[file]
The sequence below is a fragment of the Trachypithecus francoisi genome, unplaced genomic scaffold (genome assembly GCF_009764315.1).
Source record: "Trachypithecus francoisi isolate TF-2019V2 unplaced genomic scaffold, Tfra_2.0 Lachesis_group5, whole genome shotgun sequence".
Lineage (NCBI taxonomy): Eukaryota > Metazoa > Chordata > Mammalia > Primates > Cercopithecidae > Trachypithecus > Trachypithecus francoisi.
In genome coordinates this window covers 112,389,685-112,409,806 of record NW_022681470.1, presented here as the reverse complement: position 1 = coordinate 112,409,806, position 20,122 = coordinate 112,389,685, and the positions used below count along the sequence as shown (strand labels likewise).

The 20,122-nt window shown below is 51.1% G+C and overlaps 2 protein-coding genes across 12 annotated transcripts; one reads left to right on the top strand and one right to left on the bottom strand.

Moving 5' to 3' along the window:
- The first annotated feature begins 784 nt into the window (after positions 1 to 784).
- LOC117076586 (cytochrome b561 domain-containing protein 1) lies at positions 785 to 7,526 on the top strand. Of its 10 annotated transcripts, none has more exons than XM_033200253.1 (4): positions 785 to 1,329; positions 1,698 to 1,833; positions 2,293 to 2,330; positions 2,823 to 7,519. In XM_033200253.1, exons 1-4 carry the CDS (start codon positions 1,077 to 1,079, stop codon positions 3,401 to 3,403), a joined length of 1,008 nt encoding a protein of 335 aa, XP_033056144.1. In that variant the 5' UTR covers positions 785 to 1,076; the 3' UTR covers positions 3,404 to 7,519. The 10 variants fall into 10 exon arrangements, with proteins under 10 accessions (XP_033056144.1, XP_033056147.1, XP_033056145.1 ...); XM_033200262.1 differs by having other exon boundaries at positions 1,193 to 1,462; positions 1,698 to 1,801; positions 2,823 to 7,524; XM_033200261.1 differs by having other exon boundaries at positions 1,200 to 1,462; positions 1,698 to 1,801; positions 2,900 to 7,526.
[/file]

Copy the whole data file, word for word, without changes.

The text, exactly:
The sequence below is a fragment of the Trachypithecus francoisi genome, unplaced genomic scaffold (genome assembly GCF_009764315.1).
Source record: "Trachypithecus francoisi isolate TF-2019V2 unplaced genomic scaffold, Tfra_2.0 Lachesis_group5, whole genome shotgun sequence".
Lineage (NCBI taxonomy): Eukaryota > Metazoa > Chordata > Mammalia > Primates > Cercopithecidae > Trachypithecus > Trachypithecus francoisi.
In genome coordinates this window covers 112,389,685-112,409,806 of record NW_022681470.1, presented here as the reverse complement: position 1 = coordinate 112,409,806, position 20,122 = coordinate 112,389,685, and the positions used below count along the sequence as shown (strand labels likewise).

The 20,122-nt window shown below is 51.1% G+C and overlaps 2 protein-coding genes across 12 annotated transcripts; one reads left to right on the top strand and one right to left on the bottom strand.

Moving 5' to 3' along the window:
- The first annotated feature begins 784 nt into the window (after positions 1 to 784).
- LOC117076586 (cytochrome b561 domain-containing protein 1) lies at positions 785 to 7,526 on the top strand. Of its 10 annotated transcripts, none has more exons than XM_033200253.1 (4): positions 785 to 1,329; positions 1,698 to 1,833; positions 2,293 to 2,330; positions 2,823 to 7,519. In XM_033200253.1, exons 1-4 carry the CDS (start codon positions 1,077 to 1,079, stop codon positions 3,401 to 3,403), a joined length of 1,008 nt encoding a protein of 335 aa, XP_033056144.1. In that variant the 5' UTR covers positions 785 to 1,076; the 3' UTR covers positions 3,404 to 7,519. The 10 variants fall into 10 exon arrangements, with proteins under 10 accessions (XP_033056144.1, XP_033056147.1, XP_033056145.1 ...); XM_033200262.1 differs by having other exon boundaries at positions 1,193 to 1,462; positions 1,698 to 1,801; positions 2,823 to 7,524; XM_033200261.1 differs by having other exon boundaries at positions 1,200 to 1,462; positions 1,698 to 1,801; positions 2,900 to 7,526.